“I thought they were about to put a pair of handcuffs on me and put me in jail. I thought that is the action John Jeremie (former attorney general) would have taken so I never came back,” he said.
Asked why he never commented before, he said: “I didn’t think it was a public matter. It was a private company.”
Duprey: I can fix CLICO
The disclosures at the CLICO commission were startling—million-dollar salaries paid to executives, companies created by executives and hiving off millions in contracts, and breaches in governance—all at the expense of policyholders.
CLICO was an insurance company formed by Cyril Duprey in 1936.
The reins were passed on in 1988 to his nephew, Lawrence, who grew the company into the conglomerate CLF.
When former Central Bank governor Williams announced the bailout of the company, he said it was to reduce the “systemic risks” to the country’s financial sector.
But Duprey countered the Central Bank never explained its strategy to him.
And now, CLF and CLICO are doing well, and in his mind, what the Government has basically done is nationalise its prime assets.
Duprey now has a team negotiating with stakeholders on his behalf—former Hindu Credit Union (HCU) president Harry Harnarine, former CEO Claudius Dacon and Carlton Reis.
To this end, he has also retained former attorney general Ramesh Lawrence Maharaj to file a constitutional motion against the Government for breach of contract and an oppression claim.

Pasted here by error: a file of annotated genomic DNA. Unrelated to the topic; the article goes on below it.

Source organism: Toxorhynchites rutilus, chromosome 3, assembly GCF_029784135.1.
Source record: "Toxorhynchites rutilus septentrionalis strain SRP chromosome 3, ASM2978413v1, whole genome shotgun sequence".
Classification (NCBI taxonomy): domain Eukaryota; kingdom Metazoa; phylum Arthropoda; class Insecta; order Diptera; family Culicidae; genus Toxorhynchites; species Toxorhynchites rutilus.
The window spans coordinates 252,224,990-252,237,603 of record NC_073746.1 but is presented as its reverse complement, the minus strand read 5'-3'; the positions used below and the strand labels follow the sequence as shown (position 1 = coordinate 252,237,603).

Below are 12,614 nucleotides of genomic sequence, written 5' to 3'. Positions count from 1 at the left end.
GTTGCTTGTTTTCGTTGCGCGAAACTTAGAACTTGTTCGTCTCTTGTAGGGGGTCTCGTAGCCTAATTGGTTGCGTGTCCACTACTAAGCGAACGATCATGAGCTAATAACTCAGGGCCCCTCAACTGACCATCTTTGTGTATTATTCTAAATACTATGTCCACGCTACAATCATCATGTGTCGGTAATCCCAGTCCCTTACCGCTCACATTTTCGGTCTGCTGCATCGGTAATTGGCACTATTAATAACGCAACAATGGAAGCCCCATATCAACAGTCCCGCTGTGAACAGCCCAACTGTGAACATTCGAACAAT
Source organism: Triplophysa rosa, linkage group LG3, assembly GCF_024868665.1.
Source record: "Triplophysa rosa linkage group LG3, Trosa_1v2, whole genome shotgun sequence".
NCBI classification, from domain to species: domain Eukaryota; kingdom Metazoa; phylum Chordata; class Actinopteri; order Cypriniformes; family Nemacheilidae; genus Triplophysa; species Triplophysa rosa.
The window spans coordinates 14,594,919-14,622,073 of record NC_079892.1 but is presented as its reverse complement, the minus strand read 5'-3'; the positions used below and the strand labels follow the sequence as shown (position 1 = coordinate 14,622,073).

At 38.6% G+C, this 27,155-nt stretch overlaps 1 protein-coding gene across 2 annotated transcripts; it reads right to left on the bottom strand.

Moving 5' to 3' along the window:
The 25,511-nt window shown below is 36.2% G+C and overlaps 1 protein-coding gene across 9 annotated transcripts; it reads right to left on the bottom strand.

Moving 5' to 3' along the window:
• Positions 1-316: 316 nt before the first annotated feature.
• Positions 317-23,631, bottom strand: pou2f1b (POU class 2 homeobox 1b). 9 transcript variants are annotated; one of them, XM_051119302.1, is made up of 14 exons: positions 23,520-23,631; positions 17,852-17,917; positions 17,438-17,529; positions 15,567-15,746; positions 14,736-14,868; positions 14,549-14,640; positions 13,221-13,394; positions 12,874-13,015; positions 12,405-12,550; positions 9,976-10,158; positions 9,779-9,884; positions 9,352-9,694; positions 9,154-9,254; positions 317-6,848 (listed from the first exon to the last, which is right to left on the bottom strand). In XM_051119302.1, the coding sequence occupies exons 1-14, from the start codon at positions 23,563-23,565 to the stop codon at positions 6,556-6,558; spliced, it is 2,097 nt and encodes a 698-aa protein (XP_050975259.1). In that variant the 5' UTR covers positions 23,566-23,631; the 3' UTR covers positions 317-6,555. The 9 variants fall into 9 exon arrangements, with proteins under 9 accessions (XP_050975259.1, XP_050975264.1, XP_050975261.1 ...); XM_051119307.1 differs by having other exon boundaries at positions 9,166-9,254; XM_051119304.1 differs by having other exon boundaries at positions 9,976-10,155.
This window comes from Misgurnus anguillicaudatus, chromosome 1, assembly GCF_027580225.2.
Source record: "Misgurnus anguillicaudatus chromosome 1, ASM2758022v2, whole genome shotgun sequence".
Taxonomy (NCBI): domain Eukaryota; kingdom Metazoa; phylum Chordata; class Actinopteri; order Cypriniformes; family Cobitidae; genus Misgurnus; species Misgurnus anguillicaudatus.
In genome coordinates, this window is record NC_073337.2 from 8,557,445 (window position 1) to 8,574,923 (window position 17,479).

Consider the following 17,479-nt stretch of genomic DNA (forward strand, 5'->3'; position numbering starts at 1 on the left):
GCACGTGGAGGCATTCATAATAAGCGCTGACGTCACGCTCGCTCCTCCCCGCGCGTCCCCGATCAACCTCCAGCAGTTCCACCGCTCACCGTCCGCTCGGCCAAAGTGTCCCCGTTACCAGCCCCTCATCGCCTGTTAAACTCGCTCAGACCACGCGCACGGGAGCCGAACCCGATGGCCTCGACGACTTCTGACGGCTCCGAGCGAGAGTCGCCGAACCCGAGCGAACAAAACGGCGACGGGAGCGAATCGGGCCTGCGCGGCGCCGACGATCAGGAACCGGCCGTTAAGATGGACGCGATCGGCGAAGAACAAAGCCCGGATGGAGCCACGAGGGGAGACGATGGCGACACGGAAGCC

“I am in touch with what is happening globally. I know what to do and I can fix it,” he said.
However, Duprey’s CLF would be a shell of what it once was—several assets were sold for a cumulative $5.5 billion. They are Primera Energy, Lascelles De Mercado, Burn Stewart Distillers, Valpark mall and Atlantic Plaza, its Methanol Holdings (Trinidad) Ltd shareholding and its W Fort Lauderdale Hotel.
Howai: Legal action could be long
When the Sunday Express questioned Howai about Duprey’s request, he responded: “Mr Duprey has not contacted the Government on this matter. The CLICO Shareholders Agreement is an agreement between the Government and the CLICO shareholders. The Government cannot unilaterally conclude the agreement. This has to be done in consultation with the shareholders. The Government is still negotiating with the legally appointed negotiators of the shareholders.”
When asked about civil action against the State, he answered: “If, as you say, it is Mr Duprey’s intention to ‘initiate civil action against the State’, I expect that it would be a long, drawn-out affair with little immediate impact. While the Government remains mindful of the constitutional rights of all persons, it will not be intimidated into arriving at any conclusion it does not think is in the best interests of the country.”
The majority of the Government’s bailout was spent on paying back policyholders of CLICO and British American’s Executive Flexible Premium Annuity (EFPA), which was a facility created by CLICO to raise money and bore an above-market annual interest rate of ten per cent.
Those attractive interest rates had drawn over 25,000 people to invest billions, and CLICO’s reach had stretched from credit unions to prime State enterprises to owing millions to local banks.
Duprey had described his empire, which at one time comprised some 65 companies in 32 countries, as being caught up in a perfect storm of economic collapse.